In the modern world, it is now commonplace for people to move house (perhaps to take up a new job) but keep the original property to rent out. This can lead to Capital Gains Tax (CGT) consequences, as the individual will not then have occupied the house as the main residence throughout the period of ownership. So what are the CGT issues?
Private residence relief can be claimed by individuals who own a house that they sell but have occupied it as their sole or main residence throughout the whole period. Further, it is also possible to claim a further 18 months as relieved from CGT (usually if they moved out before selling) so long as they did occupy the house at an earlier stage. But what about longer periods of absence?
For private residence relief, other periods of absence can be ignored and are treated as if they were periods when the house or part of it was the individual’s only or main residence. These include:
- Any length of time whilst employed abroad; and
- Employment elsewhere in the UK up to four years.
It is crucial to be aware that the CGT rules require that both before and after these periods there was a time when the house was the individual’s only or main residence unless prevented from re-occupying the house for work reasons.
There is no minimum period of residence and it is a question of fact, dependent on the quality of the occupation, whether occasional and short residence will suffice for this purpose, (there are a number tribunal cases on this subject).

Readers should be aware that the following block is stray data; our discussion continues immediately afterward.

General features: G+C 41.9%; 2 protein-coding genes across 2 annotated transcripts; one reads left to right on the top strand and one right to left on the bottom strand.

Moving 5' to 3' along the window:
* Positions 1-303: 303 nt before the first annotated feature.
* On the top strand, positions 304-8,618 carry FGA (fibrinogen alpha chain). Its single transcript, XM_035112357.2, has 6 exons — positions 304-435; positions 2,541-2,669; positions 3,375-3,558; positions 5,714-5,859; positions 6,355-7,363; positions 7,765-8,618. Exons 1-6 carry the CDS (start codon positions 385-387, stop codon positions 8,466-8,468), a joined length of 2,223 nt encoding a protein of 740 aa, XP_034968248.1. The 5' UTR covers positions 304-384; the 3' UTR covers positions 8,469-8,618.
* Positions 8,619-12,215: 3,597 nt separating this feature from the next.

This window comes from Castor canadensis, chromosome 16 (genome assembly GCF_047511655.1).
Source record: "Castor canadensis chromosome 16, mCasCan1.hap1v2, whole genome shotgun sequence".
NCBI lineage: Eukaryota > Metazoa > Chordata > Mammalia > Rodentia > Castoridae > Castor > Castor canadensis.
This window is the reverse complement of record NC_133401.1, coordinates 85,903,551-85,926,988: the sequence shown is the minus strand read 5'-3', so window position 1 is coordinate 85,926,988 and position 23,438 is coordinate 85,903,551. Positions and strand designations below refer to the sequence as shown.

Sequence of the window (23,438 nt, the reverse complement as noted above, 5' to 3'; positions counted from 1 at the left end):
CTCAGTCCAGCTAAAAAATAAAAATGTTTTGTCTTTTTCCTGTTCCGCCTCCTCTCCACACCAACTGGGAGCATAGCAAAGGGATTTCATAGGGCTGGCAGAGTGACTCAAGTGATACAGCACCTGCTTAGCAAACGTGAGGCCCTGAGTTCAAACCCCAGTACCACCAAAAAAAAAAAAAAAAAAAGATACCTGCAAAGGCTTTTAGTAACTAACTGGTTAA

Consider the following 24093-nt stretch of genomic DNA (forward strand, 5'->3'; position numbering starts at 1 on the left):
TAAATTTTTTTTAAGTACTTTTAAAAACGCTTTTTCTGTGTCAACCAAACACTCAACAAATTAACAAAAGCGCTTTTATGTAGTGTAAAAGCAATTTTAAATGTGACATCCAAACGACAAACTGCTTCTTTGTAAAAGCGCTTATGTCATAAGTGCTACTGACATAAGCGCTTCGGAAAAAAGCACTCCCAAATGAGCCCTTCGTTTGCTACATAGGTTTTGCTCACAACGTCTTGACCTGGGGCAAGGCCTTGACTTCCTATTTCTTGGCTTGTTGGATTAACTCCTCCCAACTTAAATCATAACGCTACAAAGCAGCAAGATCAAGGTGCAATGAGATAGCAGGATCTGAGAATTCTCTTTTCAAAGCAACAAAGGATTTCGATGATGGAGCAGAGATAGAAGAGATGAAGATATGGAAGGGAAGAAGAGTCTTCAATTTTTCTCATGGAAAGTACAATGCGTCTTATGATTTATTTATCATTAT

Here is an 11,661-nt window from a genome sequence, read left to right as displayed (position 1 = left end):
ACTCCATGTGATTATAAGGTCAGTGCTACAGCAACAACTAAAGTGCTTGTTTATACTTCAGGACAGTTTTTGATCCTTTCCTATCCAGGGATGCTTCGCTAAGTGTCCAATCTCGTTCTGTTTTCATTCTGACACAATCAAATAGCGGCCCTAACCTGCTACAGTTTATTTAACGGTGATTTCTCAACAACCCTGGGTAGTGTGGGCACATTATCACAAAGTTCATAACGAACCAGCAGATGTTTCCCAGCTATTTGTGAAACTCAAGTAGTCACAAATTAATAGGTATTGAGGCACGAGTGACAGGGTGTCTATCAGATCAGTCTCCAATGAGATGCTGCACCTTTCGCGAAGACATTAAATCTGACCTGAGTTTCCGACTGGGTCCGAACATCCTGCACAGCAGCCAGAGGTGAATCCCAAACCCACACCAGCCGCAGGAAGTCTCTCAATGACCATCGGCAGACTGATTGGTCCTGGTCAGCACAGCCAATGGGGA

In the case of absences due to employment, the relief also applies if the absence is due to the employment of the individual’s spouse or civil partner.
In order for a period to be treated as a period of absence eligible for relief, it must fall within the definition. This means that a period during which the house was not the individual’s only or main residence, and throughout which did not have an interest in another residence, is eligible for relief. However, a residence is not eligible for relief if a nomination is made in favour of another residence. Therefore, any question of eligibility may be resolved by the making of an election in favour of the residence from which the individual is absent. For disposals on or after 6 April 2015, the definition of a ‘period of absence’ has been amended and is now defined as a period during which the dwelling house was not occupied by the individual as a residence. Therefore, a tax year or part for which a dwelling house is treated as not occupied as a residence will be treated as a period of absence eligible for relief if it satisfies one of the relevant conditions.
There is a separate lettings relief for capital gains of up to £40,000 for houses rented out. This is a subject all of its own and space does not permit this being discussed at length here. Just make sure you consider these reliefs and ask questions when looking at CGT on residential property sales.
As with all such tax situations, advice should also be sought before proceeding. For further details contact us.